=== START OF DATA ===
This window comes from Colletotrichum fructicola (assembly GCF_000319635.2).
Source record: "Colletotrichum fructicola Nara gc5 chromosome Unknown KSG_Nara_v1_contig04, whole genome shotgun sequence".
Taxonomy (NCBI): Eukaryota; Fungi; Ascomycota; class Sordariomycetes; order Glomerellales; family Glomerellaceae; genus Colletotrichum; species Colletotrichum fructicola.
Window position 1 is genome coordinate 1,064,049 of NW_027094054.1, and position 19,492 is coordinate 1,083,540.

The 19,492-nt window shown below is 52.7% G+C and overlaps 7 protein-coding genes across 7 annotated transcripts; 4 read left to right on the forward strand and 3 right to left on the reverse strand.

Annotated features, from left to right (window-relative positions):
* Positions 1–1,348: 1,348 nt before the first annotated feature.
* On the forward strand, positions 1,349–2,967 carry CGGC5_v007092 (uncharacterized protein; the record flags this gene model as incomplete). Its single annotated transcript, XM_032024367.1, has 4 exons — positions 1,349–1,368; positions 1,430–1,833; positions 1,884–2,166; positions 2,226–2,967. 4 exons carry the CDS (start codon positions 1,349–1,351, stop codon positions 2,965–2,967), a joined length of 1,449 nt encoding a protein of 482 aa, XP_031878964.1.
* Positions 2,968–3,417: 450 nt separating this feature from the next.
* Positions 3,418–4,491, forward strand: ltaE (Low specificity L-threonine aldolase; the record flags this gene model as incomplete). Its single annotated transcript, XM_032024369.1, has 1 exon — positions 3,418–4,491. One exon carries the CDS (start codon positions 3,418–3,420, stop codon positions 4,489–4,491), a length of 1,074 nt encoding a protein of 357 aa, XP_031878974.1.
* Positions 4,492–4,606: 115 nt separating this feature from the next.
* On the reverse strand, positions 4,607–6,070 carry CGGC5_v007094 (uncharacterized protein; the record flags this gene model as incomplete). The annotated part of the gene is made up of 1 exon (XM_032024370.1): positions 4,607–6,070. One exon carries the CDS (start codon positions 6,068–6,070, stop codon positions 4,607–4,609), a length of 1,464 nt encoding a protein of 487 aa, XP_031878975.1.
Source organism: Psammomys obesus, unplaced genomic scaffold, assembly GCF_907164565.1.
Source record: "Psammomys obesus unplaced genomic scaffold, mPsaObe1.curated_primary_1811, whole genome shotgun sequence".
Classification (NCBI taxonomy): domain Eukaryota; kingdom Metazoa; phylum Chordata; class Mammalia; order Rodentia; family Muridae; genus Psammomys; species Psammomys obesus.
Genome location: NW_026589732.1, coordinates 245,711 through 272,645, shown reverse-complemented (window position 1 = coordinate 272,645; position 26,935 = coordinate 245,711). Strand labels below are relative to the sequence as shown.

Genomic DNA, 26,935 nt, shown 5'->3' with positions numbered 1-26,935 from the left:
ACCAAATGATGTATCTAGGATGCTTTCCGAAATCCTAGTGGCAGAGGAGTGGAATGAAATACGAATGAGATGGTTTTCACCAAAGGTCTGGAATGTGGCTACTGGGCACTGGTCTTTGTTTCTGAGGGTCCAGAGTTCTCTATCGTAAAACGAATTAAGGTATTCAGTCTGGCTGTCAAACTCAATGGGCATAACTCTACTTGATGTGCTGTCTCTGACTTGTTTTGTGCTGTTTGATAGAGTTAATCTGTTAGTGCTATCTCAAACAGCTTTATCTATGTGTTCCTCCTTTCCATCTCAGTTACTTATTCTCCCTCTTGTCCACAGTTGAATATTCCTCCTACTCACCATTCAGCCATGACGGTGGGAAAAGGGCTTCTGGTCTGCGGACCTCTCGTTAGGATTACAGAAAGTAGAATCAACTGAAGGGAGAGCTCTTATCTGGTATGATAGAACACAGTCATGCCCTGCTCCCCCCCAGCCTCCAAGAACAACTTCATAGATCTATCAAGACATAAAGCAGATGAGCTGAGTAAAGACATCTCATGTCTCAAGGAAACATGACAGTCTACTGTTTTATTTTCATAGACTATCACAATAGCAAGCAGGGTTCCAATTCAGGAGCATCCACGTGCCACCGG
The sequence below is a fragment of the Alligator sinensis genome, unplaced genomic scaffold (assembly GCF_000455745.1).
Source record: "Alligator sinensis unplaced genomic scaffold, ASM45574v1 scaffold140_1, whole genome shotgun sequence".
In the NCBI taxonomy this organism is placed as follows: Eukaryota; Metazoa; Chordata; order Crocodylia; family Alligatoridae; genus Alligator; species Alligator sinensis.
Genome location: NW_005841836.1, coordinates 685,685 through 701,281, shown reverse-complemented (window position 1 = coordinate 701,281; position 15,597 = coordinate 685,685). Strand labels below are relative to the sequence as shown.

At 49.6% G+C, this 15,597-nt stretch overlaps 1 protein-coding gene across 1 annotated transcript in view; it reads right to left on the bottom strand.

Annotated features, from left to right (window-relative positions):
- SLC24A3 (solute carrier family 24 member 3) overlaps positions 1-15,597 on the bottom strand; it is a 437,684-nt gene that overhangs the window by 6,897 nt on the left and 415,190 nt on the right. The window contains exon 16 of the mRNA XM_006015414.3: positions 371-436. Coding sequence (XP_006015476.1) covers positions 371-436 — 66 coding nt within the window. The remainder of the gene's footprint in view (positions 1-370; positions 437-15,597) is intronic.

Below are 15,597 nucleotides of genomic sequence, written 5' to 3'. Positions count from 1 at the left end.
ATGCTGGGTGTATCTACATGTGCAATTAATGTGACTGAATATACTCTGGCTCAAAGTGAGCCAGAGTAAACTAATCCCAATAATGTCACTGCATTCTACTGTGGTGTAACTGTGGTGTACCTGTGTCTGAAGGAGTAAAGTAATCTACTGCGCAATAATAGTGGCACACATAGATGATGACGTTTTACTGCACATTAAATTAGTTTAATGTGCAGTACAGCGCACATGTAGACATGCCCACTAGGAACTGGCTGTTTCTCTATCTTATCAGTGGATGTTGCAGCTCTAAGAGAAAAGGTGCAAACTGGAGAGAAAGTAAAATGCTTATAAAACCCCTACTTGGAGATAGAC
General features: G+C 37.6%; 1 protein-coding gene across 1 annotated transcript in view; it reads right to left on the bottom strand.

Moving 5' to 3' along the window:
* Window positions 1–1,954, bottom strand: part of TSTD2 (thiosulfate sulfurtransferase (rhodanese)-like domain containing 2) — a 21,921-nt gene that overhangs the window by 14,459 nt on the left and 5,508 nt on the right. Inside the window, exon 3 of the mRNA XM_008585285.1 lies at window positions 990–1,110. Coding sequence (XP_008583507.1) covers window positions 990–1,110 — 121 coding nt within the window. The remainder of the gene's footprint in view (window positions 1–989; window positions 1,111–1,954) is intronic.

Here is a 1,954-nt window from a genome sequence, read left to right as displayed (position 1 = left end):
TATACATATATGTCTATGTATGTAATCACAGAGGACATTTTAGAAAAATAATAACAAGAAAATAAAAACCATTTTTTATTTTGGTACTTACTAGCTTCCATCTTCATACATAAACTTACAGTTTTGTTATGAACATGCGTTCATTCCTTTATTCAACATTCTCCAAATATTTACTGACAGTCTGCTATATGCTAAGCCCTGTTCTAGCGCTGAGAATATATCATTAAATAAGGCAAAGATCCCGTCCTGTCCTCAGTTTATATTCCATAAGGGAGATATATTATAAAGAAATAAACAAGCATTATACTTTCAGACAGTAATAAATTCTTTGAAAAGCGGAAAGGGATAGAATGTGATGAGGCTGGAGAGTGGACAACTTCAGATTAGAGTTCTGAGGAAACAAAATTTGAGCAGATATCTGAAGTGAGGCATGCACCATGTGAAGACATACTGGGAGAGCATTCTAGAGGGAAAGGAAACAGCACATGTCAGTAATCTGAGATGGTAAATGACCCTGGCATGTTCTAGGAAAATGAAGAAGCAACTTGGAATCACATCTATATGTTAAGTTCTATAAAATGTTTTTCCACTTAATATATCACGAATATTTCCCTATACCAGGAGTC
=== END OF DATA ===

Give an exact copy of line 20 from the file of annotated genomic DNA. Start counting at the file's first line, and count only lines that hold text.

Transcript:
Source record: "Alligator sinensis unplaced genomic scaffold, ASM45574v1 scaffold140_1, whole genome shotgun sequence".